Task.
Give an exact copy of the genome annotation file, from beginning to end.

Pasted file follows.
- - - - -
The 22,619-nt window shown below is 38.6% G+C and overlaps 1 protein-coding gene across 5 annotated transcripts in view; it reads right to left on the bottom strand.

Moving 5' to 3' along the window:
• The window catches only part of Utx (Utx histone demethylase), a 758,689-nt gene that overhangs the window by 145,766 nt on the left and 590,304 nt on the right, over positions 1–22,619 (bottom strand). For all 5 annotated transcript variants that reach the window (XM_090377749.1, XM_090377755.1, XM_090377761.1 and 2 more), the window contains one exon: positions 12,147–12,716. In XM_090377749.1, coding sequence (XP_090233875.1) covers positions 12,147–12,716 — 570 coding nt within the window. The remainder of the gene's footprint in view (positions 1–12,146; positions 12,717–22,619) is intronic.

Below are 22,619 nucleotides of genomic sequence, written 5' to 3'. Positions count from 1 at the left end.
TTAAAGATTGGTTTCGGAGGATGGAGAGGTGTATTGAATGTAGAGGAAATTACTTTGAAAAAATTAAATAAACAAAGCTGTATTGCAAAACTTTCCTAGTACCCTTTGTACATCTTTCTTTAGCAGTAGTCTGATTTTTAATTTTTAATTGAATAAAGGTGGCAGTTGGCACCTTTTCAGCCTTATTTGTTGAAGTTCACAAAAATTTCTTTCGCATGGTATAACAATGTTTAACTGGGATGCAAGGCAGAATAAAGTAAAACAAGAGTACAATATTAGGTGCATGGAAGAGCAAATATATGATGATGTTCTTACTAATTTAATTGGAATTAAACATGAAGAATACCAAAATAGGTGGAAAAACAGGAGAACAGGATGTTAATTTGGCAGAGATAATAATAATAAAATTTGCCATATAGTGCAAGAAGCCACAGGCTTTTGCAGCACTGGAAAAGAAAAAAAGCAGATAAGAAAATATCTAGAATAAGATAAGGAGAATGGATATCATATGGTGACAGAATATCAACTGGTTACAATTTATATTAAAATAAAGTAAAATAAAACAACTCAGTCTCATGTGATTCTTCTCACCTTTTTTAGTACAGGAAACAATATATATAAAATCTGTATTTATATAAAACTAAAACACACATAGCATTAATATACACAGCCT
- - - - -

The 22,619-nt window shown below is 38.6% G+C and overlaps 1 protein-coding gene across 5 annotated transcripts in view; it reads right to left on the bottom strand.

Moving 5' to 3' along the window:
• The window catches only part of Utx (Utx histone demethylase), a 758,689-nt gene that overhangs the window by 145,766 nt on the left and 590,304 nt on the right, over positions 1–22,619 (bottom strand). For all 5 annotated transcript variants that reach the window (XM_090377749.1, XM_090377755.1, XM_090377761.1 and 2 more), the window contains one exon: positions 12,147–12,716. In XM_090377749.1, coding sequence (XP_090233875.1) covers positions 12,147–12,716 — 570 coding nt within the window. The remainder of the gene's footprint in view (positions 1–12,146; positions 12,717–22,619) is intronic.

Below are 22,619 nucleotides of genomic sequence, written 5' to 3'. Positions count from 1 at the left end.
TTAAAGATTGGTTTCGGAGGATGGAGAGGTGTATTGAATGTAGAGGAAATTACTTTGAAAAAATTAAATAAACAAAGCTGTATTGCAAAACTTTCCTAGTACCCTTTGTACATCTTTCTTTAGCAGTAGTCTGATTTTTAATTTTTAATTGAATAAAGGTGGCAGTTGGCACCTTTTCAGCCTTATTTGTTGAAGTTCACAAAAATTTCTTTCGCATGGTATAACAATGTTTAACTGGGATGCAAGGCAGAATAAAGTAAAACAAGAGTACAATATTAGGTGCATGGAAGAGCAAATATATGATGATGTTCTTACTAATTTAATTGGAATTAAACATGAAGAATACCAAAATAGGTGGAAAAACAGGAGAACAGGATGTTAATTTGGCAGAGATAATAATAATAAAATTTGCCATATAGTGCAAGAAGCCACAGGCTTTTGCAGCACTGGAAAAGAAAAAAAGCAGATAAGAAAATATCTAGAATAAGATAAGGAGAATGGATATCATATGGTGACAGAATATCAACTGGTTACAATTTATATTAAAATAAAGTAAAATAAAACAACTCAGTCTCATGTGATTCTTCTCACCTTTTTTAGTACAGGAAACAATATATATAAAATCTGTATTTATATAAAACTAAAACACACATAGCATTAATATACACAGCCT